The problem appears to be that the ICTU leadership have no concept of what to fight for or how to fight for it. Twenty years of social partnership means they are used to accepting the premise of neoliberal economics and restrict themselves to tweaking that logic into in a gentler form. And in terms of tactics to ICTU its all about negotiation and more negotiation with strikes being a very, very last resort to be used only to demonstrate that the negotiators have some muscle behind them and should be treated seriously.
This approach could sort of work during an economic boom. The capitalist class was making so much money that it could afford to throw workers in Ireland the odd bone in return for industrial peace. But for every cent they gave us they took a euro and they were careful to give the cent’s in a way that would be automatically undermined once a crisis hit.
In general wage rises under partnership were at or slightly above the inflation rate. But workers saw significant increases in take home pay, a trick that was achieved by repetitive reductions in the percentage of our wages that went on tax. That trick was only made possible because the boom and in particular the housing bubble provided the vast sums through stamp duty that were needed to keep public services going. But when the boom ended this was no longer true and it meant the means to destroy the limited gains workers in Ireland had made were built into the system.
Where should the money be found
ICTU have so bought into this logic that when the government demanded a further 7% cut in public sector pay to save 1300 million ICTU immediately accepted the logic of the governments position that the 1300 million had to come from the pockets of workers and not from the rich. This is not even remotely the case, for instance a 1% wealth tax which would hit the richest 1% the hardest would bring in around 1500 million. We should be striking for this and more as an alternative to the pay cut, more because a 5% wealth tax would provide the money to reverse the cuts and launch a job creation program though expanding the provision of services. That demand is something all workers, public or private could unite around.
Our unions should not be agreeing to cut our wages and arguing with the government about how exactly to do so. Our unions should be refusing any such cut and insisting that the needed finance be raised by going after the rich, whether through a wealth tax or some other means. Our unions should be seeking out ways to unite all workers in a common struggle and included in this the tens of thousands of private and public sector workers who have already lost their jobs.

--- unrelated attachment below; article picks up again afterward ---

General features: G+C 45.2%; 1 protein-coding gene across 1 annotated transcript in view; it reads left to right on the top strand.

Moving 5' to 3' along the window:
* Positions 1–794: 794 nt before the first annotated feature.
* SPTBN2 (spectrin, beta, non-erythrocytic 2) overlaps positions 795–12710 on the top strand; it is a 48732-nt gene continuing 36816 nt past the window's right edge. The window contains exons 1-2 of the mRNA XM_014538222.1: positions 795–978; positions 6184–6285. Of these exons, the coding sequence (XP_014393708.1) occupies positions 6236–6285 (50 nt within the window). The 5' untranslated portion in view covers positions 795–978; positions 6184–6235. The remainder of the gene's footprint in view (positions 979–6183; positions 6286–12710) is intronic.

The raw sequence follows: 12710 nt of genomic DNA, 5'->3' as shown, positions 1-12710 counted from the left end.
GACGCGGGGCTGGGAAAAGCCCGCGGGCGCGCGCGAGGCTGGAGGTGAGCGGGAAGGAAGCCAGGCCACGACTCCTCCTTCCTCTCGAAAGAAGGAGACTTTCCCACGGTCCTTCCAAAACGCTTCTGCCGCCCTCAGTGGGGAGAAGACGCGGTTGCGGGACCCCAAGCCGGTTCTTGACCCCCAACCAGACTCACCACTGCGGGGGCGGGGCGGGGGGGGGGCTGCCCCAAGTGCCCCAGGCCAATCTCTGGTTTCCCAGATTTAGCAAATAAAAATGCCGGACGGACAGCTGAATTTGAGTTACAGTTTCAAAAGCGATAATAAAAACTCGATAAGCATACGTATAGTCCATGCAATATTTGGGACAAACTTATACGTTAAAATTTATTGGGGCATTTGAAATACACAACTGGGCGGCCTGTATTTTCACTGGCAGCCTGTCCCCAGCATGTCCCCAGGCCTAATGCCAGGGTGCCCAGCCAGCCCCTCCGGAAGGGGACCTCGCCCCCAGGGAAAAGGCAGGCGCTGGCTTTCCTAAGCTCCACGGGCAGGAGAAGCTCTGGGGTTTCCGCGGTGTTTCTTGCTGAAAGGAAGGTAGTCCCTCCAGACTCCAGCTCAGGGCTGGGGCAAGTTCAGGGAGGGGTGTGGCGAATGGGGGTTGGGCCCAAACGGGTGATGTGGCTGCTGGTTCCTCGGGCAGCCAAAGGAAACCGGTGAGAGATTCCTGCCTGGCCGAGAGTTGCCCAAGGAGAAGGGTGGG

It’s a waste of time to look at the existing ICTU leadership to lead that sort of fight. Nor is it the case that there is an alternative leadership in the wings or even that all union members are already in the mood for such a fight. The truth is that although workers are starting to get ahead of the ICTU leadership for the most part until recently most workers also saw no alternative.
The question of leadership is not a question of who is at the top of the unions giving directions but rather of what the base believes. The alternative leadership we need is not to be found sipping tea in a back room of Liberty Hall but rather is a set of ideas and methods that we need to collectively develop together. Chief amongst these is that we, and by we I mean all workers, unite around a demand that it is the capitalist class and not the working class that must pay for the crisis. Until that unity is achieved they will continue to play the game of setting one set of workers against another.
We also need to develop the ideas that will enable the hundreds of thousands of unionized workers to not only take control of our struggle against the cuts but to bring in the over one million workers who are not currently organised and build solidarity with the further half million thrown out of work. That is no small task but it is what we have to achieve unless we want to continue to face further attacks on on pay and standards of living and if we want to see jobs being created rather than destroyed.
One minor step in that direction is the creation of the Social Solidarity Network in Dublin. “The Social Solidarity network is a grouping of people who have come together to provide a forum for workers and communities to unite to resist the attacks and to build links across the many struggles which will break out over the coming months.” This is the sort of initiative that needs to be spread across the county. The SSN has called a protest for Budget day from 5-7pm outside the Dail, you’ll find more details at http://www.indymedia.ie/article/94987